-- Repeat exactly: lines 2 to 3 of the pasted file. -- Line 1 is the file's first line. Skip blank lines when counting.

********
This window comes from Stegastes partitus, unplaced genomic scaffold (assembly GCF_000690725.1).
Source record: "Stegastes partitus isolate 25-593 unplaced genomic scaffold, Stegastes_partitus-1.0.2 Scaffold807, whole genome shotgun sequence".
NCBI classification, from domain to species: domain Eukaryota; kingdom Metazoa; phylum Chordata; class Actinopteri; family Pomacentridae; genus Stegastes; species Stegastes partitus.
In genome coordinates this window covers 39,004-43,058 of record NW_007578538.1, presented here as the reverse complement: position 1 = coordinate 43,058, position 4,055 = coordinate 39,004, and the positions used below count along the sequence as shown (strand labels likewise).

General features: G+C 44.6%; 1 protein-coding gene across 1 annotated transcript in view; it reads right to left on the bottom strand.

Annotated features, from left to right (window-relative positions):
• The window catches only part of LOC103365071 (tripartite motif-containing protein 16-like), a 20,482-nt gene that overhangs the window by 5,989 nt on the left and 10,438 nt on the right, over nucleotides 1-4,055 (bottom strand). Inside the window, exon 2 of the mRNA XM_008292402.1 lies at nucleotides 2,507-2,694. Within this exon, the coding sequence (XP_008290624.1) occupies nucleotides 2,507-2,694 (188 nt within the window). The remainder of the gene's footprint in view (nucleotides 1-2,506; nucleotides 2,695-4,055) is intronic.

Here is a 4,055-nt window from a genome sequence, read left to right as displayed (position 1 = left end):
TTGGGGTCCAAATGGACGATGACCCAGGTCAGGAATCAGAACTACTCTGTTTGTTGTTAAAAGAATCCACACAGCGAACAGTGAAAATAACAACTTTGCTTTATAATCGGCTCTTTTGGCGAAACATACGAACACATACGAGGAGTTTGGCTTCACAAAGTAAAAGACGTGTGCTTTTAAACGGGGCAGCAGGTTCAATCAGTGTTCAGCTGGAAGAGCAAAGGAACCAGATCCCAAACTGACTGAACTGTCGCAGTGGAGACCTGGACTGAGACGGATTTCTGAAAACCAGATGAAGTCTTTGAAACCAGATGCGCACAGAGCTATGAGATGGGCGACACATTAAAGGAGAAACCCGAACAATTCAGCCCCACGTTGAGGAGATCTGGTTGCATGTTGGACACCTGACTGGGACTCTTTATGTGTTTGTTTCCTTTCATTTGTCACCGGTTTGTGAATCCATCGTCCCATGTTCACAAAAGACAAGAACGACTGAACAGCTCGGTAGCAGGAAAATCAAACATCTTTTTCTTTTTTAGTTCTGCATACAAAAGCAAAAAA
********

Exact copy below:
Source record: "Stegastes partitus isolate 25-593 unplaced genomic scaffold, Stegastes_partitus-1.0.2 Scaffold807, whole genome shotgun sequence".
NCBI classification, from domain to species: domain Eukaryota; kingdom Metazoa; phylum Chordata; class Actinopteri; family Pomacentridae; genus Stegastes; species Stegastes partitus.